If a misfortune occurs, such as a layoff or medical emergency, it may be hard to make your mortgage payments on time. Take action immediately to save your home from foreclosure and keep your good credit rating. A foreclosure remains on your credit report for 7 years.
The First Step
Tell your mortgage lender about your problem. Find the toll-free number to call out of town lender. Get the facts together and be ready to discuss your problem in detail.
Have a Plan
Before calling or visiting your lender, think about questions the lender may ask you. Make notes to help answer them. Be prepared and sincere. Here are possible questions you will need to answer:
What caused you to fall behind in your payments?
More Sources of Help
Explain the situation that led to your problem (layoff, medical expense, large utility bill, etc.). Tell the truth.
What are current resources?
Write down your current monthly income include all DEPENDABLE sources, such as:
- disability benefits
- public assistance
- VA benefits
- Social Security benefits
- savings accounts
- your spouse's or children's income
- insurance policies (or other assets) against which you may temporarily borrow
- other sources, such as alimony or child support
What are your other debts and expenses?
List your other expenses for essentials. It is better to give up a second car, boat or credit cards than to lose your home. Be realistic. This list should include:
- average monthly food cost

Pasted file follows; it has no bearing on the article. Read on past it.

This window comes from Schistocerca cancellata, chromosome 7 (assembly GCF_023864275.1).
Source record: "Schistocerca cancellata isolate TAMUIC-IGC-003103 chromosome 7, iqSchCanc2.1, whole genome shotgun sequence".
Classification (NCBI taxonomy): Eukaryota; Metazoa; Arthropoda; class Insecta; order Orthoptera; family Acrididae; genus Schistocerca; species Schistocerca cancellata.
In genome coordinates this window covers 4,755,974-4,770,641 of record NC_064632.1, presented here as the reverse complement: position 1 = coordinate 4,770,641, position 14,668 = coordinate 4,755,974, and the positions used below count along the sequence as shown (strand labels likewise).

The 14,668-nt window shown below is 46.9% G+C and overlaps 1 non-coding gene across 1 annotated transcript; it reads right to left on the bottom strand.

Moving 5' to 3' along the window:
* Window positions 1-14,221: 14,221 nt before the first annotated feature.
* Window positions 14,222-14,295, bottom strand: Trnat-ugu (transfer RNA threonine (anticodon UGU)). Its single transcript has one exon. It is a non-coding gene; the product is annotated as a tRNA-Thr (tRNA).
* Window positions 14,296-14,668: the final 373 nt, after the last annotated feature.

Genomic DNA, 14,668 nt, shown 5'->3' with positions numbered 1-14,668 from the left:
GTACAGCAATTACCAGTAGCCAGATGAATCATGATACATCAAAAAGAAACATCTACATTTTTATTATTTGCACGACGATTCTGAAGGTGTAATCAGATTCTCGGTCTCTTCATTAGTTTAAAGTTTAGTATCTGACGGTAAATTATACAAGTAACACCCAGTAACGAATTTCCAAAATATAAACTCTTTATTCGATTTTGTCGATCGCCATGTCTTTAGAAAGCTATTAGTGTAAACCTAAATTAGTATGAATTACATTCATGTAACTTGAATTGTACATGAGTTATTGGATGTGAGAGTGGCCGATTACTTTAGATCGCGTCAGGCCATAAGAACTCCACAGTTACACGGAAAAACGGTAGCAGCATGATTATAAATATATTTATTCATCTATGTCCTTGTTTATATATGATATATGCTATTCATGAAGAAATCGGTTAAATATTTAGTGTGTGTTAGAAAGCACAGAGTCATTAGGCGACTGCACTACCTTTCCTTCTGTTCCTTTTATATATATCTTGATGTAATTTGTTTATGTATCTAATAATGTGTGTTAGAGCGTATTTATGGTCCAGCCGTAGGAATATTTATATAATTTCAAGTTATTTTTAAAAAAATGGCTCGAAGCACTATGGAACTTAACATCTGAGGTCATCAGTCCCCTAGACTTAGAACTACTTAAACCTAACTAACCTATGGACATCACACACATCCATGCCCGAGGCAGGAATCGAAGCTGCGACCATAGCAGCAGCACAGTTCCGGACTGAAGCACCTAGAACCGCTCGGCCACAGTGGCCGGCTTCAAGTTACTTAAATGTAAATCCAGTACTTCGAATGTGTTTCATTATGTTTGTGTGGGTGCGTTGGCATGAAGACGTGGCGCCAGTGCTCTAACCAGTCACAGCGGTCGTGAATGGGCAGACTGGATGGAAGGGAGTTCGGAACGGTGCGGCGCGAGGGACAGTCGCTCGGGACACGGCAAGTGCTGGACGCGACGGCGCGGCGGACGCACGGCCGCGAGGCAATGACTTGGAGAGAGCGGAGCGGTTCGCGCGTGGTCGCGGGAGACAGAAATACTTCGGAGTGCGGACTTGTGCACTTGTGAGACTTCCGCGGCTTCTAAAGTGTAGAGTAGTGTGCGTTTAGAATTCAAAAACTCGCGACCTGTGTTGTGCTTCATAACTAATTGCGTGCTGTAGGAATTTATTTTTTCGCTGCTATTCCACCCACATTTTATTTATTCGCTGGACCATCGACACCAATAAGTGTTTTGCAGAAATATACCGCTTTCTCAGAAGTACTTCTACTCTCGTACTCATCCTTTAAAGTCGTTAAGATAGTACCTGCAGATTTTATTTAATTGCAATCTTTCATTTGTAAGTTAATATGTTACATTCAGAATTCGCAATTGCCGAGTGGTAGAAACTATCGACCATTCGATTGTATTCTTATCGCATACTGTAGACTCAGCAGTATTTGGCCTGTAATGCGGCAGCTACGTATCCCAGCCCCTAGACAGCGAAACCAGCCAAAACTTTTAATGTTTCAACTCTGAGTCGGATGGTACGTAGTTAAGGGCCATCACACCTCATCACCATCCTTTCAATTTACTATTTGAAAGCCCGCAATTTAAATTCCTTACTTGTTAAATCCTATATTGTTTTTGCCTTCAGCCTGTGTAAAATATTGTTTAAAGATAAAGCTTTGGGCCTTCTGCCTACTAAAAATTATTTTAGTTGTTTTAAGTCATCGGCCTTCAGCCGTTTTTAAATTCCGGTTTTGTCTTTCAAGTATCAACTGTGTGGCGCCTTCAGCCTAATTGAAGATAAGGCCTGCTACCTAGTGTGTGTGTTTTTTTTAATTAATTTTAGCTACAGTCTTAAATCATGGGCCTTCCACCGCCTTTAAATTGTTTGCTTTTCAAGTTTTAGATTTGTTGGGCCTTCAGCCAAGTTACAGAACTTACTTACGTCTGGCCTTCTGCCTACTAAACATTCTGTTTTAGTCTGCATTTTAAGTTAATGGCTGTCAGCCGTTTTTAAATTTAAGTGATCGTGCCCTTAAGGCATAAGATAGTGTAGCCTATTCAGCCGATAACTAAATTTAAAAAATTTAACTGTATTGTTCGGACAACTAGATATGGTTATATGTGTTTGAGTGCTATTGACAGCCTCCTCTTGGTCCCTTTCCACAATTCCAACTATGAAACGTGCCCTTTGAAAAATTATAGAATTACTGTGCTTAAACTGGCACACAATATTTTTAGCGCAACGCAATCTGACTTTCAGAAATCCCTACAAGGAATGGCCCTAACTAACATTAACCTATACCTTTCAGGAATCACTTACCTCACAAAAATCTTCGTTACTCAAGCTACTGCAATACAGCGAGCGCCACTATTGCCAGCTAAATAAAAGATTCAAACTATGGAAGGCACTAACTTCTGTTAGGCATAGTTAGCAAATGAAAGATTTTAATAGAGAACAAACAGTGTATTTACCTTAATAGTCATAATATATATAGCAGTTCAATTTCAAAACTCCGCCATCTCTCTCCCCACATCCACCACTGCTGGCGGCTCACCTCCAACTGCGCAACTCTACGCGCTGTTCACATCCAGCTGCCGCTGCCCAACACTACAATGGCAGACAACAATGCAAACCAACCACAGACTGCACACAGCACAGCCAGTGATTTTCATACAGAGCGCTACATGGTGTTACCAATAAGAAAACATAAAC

- average monthly utility bills
- monthly loan payments
- monthly credit card payments
- insurance premiums (home, auto, medical, etc.)
- alimony or child support
- unpaid past and future medical expenses
- all other current obligations
What are your plans?
Think of how you can manage this crisis and have a plan to solve the problem. What reduced payment could you afford or what time period will be necessary in order to catch up delinquent payments. Your attitude, outlook and plan will influence how far the lender will go to help you. Do not give up hope!
There may be ways to get financial assistance. If not, then it is still possible to reduce your losses and prevent foreclosure proceedings even if you need to sell your home. Foreclosure can ruin your credit rating for years.
Many communities also have agencies that can help:
Your Lender Can Help
- The County Extension Service Family and Consumer Sciences provides educational assistance in household financial and family crisis management.
- Local government or United Way agencies sponsor organizations that give credit counseling.
- Your credit union, labor union and religious and social service agencies may offer sources of help and counseling.
- If your mortgage is an FHA (HUD) or VA guaranteed loan, contact the appropriate local government office. See "HOUSING", Other Sites.
Here are some possibilities:
- A new affordable repayment plan might be worked out
- If your lender has ties with a local debt-counseling organization, you may be able to receive consultations. A debt counselor analyzes your budget and arrangsses repayment plans with your creditors.
- In some cases, the lender may temporarily reduce/suspend your regular monthly mortgage payments. Or, the past due amount could be reduced by increasing your payments over a longer time span.
- Under certain conditions, your lender may agree to re-work your mortgage-past due payments and added to the unpaid principal balance. Your interest rate will not increase, but the time it takes to pay off the loan may be longer
- Under certain conditions, if your home mortgage was insured by FHA, it might be assigned to the US Dept. of Housing and Urban Development (HUD). HUD would then become your lender and help you work out a repayment plan.
- If you cannot make regular monthly mortgage payments within a reasonable period, your lender may advise you to: protect your investment by selling your home, or reduce your loss by signing your property over to the lender. Consider these two options only as a last resort. Either one can help avoid foreclosure and protect your credit rating.